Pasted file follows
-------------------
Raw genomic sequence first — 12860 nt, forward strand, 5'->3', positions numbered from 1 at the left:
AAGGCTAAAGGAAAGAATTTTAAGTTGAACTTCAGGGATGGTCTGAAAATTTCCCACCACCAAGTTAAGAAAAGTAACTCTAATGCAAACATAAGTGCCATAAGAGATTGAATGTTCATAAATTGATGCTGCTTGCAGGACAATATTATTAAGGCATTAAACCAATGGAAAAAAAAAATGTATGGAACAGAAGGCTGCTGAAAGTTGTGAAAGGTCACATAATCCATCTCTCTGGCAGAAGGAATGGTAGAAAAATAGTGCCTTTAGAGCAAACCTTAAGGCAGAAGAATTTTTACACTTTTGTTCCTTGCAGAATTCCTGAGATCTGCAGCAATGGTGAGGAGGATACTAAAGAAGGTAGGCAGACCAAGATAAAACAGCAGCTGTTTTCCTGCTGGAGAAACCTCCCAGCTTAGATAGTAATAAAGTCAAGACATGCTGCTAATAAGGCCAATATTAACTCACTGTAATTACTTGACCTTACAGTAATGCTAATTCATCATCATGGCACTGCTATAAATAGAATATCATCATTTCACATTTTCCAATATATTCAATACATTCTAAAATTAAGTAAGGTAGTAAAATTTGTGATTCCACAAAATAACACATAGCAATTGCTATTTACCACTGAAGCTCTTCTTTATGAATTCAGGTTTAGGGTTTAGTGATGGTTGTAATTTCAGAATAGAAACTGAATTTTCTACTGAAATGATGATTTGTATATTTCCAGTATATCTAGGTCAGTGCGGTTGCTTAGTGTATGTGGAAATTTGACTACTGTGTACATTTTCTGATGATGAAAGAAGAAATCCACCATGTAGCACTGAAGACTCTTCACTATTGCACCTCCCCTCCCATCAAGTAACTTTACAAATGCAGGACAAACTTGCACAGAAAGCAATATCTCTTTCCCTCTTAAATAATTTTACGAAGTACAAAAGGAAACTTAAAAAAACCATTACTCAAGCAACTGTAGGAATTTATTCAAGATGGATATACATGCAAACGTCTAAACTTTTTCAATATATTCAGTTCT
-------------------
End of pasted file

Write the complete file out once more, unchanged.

Raw genomic sequence first — 12860 nt, forward strand, 5'->3', positions numbered from 1 at the left:
AAGGCTAAAGGAAAGAATTTTAAGTTGAACTTCAGGGATGGTCTGAAAATTTCCCACCACCAAGTTAAGAAAAGTAACTCTAATGCAAACATAAGTGCCATAAGAGATTGAATGTTCATAAATTGATGCTGCTTGCAGGACAATATTATTAAGGCATTAAACCAATGGAAAAAAAAAATGTATGGAACAGAAGGCTGCTGAAAGTTGTGAAAGGTCACATAATCCATCTCTCTGGCAGAAGGAATGGTAGAAAAATAGTGCCTTTAGAGCAAACCTTAAGGCAGAAGAATTTTTACACTTTTGTTCCTTGCAGAATTCCTGAGATCTGCAGCAATGGTGAGGAGGATACTAAAGAAGGTAGGCAGACCAAGATAAAACAGCAGCTGTTTTCCTGCTGGAGAAACCTCCCAGCTTAGATAGTAATAAAGTCAAGACATGCTGCTAATAAGGCCAATATTAACTCACTGTAATTACTTGACCTTACAGTAATGCTAATTCATCATCATGGCACTGCTATAAATAGAATATCATCATTTCACATTTTCCAATATATTCAATACATTCTAAAATTAAGTAAGGTAGTAAAATTTGTGATTCCACAAAATAACACATAGCAATTGCTATTTACCACTGAAGCTCTTCTTTATGAATTCAGGTTTAGGGTTTAGTGATGGTTGTAATTTCAGAATAGAAACTGAATTTTCTACTGAAATGATGATTTGTATATTTCCAGTATATCTAGGTCAGTGCGGTTGCTTAGTGTATGTGGAAATTTGACTACTGTGTACATTTTCTGATGATGAAAGAAGAAATCCACCATGTAGCACTGAAGACTCTTCACTATTGCACCTCCCCTCCCATCAAGTAACTTTACAAATGCAGGACAAACTTGCACAGAAAGCAATATCTCTTTCCCTCTTAAATAATTTTACGAAGTACAAAAGGAAACTTAAAAAAACCATTACTCAAGCAACTGTAGGAATTTATTCAAGATGGATATACATGCAAACGTCTAAACTTTTTCAATATATTCAGTTCT